Three years into a European Union anti-trust investigation into whether Google (GOOG) designs its searches to discriminate against its rivals, the tech giant has reportedly submitted a proposal to the European Commission to make changes to the way it displays search results.
The terms of the offer have Google making clearer distinctions between the services it provides and those of its competitors, as well as making links to competing search engines available.
The tech giant’s efforts are a formal response to the EU Commission’s concerns about Google prioritizing its own advertisers in its search results, while pushing competitors to lower listings. Joaquin Almunia, the EU Competition Commissioner, said that a market test would be the next step in order to “seek feedback from market players, including complainants, on these commitment proposals.”
The market test will allow a list of companies who had previously filed complaints with the EU to provide feedback on Google’s proposed fixes to what they see as anti-competitive behavior on the part of the company.
The decision comes after the U.S. Federal Trade Commission last January concluded its own 20-month investigation into the same issues, saying that the company was more concerned about improving search results and user experience rather than unfairly blocking out the competition.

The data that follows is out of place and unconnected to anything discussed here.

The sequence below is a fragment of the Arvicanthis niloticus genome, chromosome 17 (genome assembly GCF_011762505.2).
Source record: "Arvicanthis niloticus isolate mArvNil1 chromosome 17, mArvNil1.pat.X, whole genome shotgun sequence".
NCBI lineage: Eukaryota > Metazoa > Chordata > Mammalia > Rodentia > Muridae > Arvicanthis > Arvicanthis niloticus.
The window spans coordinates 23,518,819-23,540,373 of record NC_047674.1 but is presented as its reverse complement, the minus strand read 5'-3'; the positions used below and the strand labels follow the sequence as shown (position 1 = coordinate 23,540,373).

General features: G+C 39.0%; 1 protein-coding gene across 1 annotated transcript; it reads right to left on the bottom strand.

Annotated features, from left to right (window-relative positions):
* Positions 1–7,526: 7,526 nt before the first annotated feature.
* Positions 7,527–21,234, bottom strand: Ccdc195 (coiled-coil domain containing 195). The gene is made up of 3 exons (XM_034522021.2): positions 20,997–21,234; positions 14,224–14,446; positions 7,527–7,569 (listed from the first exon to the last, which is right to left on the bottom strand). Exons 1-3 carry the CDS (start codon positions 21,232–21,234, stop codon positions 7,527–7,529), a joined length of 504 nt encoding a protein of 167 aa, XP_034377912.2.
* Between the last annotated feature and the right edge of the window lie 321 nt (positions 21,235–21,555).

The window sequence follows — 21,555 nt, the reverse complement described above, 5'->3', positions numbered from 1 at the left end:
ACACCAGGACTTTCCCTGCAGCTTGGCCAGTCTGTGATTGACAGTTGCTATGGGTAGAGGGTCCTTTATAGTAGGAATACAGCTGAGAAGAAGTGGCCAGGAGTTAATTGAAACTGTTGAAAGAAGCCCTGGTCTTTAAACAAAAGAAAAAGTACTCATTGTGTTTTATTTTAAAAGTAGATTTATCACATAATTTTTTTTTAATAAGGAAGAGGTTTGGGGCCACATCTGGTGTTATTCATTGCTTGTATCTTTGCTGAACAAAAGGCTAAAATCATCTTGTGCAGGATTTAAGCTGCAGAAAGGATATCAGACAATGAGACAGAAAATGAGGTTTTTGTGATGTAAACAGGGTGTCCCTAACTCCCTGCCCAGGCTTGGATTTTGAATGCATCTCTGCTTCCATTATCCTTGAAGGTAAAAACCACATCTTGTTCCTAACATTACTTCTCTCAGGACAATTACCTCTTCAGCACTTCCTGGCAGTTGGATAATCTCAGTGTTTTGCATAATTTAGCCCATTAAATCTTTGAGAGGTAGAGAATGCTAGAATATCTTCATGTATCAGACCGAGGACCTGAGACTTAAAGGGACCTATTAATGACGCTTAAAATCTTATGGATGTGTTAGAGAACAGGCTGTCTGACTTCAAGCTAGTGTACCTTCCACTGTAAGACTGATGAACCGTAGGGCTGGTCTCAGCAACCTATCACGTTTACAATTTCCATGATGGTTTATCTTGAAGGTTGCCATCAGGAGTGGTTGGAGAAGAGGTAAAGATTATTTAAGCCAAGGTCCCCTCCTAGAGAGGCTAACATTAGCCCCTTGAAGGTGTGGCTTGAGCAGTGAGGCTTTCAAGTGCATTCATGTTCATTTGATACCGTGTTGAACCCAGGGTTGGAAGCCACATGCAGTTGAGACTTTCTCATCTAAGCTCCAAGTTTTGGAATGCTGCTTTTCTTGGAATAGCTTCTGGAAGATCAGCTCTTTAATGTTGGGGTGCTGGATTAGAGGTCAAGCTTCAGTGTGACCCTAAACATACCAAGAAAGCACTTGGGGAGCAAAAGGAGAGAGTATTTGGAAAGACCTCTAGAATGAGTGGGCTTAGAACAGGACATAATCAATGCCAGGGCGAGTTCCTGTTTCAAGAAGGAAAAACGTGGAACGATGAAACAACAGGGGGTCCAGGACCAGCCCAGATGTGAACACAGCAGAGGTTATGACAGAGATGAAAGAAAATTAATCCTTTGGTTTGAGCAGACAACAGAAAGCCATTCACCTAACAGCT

While Google’s percentage of the web-search market in the United States is around 80 percent, this figure jumps to 95 percent for traffic in Europe.
While the EU seems prepared to accept Google’s proposed changes, the company’s opponents have not been as quick to accept.
The FairSearch coalition, a group of tech companies that includes Microsoft (MSFT) and Expedia (EXPE) who were among the groups behind the search-discrimination filings, have also filed anti-trust complaints about the company’s Android operating system for mobile phones.
David Wood, a lawyer for the Brussels industry group ICOMP as well as Thomas Vinjie, a lawyer for the FairSearch Coalition, have both indicated that for any settlement to be truly worthwhile, Google would have to apply their new labeling proposal on a global level and not just throughout the European Union.
Any final agreement would be legally binding for 5 years, would require third party monitoring, and could see Google hit with a hefty 10 percent fine on annual sales if the company does not manage to keep up with the terms of the new arrangement.
The company closed Monday at a loss of 1.03 percent, to $781.93.
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